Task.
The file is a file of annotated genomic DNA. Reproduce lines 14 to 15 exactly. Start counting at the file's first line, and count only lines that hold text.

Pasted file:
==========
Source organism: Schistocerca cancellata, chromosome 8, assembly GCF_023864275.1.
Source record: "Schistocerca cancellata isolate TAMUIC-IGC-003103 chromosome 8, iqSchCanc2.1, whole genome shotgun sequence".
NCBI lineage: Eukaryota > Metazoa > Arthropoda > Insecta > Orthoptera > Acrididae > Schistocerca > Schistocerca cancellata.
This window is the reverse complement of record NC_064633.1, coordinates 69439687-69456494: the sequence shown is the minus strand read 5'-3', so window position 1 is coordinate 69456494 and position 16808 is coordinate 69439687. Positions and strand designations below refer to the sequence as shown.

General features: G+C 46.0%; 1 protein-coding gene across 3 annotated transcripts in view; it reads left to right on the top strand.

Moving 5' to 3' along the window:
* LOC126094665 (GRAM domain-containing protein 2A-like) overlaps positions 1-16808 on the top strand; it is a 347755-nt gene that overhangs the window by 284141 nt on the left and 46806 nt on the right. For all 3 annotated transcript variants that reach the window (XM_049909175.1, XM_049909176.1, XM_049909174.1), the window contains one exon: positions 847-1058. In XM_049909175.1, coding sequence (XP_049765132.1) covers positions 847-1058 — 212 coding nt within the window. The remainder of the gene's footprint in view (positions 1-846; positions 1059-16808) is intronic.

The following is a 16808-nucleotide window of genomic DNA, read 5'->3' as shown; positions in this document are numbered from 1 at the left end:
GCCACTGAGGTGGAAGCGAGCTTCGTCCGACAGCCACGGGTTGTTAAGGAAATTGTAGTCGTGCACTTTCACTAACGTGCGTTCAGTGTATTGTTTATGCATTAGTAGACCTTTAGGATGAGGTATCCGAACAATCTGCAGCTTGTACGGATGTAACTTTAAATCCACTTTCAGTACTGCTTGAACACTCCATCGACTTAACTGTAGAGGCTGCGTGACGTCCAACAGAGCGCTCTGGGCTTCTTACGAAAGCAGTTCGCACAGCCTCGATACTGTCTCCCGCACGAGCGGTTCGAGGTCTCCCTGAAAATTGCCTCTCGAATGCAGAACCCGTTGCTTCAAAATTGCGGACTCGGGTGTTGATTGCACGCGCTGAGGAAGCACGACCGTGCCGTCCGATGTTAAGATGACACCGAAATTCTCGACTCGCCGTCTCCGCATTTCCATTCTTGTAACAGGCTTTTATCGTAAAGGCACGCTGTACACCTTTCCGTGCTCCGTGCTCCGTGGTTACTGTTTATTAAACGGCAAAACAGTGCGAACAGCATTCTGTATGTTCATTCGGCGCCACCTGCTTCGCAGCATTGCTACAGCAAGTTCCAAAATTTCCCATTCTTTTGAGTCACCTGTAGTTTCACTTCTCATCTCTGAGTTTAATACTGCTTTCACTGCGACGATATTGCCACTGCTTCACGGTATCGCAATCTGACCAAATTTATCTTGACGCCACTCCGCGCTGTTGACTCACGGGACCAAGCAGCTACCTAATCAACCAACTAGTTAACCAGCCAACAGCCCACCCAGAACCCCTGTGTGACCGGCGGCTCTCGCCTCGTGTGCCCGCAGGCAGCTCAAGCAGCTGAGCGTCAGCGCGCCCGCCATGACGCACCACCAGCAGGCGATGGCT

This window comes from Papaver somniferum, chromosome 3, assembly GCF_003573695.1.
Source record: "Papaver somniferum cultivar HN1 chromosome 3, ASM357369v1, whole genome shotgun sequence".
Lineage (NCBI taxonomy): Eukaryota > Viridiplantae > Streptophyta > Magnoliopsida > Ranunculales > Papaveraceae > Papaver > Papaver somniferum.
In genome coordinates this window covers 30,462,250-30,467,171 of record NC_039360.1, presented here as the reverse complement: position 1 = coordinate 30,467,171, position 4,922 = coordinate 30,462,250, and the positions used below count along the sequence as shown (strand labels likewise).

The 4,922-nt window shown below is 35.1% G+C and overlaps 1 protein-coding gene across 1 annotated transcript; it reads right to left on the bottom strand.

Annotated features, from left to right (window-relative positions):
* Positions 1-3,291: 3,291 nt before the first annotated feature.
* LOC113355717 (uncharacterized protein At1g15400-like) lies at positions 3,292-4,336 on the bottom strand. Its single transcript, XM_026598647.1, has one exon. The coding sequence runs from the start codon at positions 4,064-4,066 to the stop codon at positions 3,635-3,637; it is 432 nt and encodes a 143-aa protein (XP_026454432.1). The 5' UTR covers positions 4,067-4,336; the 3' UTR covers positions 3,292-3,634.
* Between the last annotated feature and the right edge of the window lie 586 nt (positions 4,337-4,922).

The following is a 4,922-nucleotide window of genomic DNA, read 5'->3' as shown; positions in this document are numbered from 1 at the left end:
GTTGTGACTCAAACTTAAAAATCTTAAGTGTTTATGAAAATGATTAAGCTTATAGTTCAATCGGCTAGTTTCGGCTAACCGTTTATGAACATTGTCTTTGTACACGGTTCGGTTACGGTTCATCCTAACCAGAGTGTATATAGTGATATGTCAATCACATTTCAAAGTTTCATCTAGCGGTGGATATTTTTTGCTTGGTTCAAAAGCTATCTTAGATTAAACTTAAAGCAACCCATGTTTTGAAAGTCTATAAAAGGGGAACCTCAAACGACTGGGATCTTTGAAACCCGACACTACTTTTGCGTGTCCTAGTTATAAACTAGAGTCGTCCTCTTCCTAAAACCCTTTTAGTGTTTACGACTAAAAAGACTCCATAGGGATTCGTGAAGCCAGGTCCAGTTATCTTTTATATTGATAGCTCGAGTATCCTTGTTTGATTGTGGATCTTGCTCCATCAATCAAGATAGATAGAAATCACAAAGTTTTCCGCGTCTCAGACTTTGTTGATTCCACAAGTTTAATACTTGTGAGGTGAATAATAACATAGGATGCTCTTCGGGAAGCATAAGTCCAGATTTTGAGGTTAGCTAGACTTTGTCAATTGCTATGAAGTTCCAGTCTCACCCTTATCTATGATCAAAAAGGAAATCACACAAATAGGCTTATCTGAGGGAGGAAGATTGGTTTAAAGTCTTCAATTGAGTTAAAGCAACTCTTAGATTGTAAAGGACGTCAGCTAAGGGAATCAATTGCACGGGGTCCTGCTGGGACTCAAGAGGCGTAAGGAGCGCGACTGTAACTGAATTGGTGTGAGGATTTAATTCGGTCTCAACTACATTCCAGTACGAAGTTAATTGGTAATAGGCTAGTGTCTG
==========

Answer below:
The 4,922-nt window shown below is 35.1% G+C and overlaps 1 protein-coding gene across 1 annotated transcript; it reads right to left on the bottom strand.

Annotated features, from left to right (window-relative positions):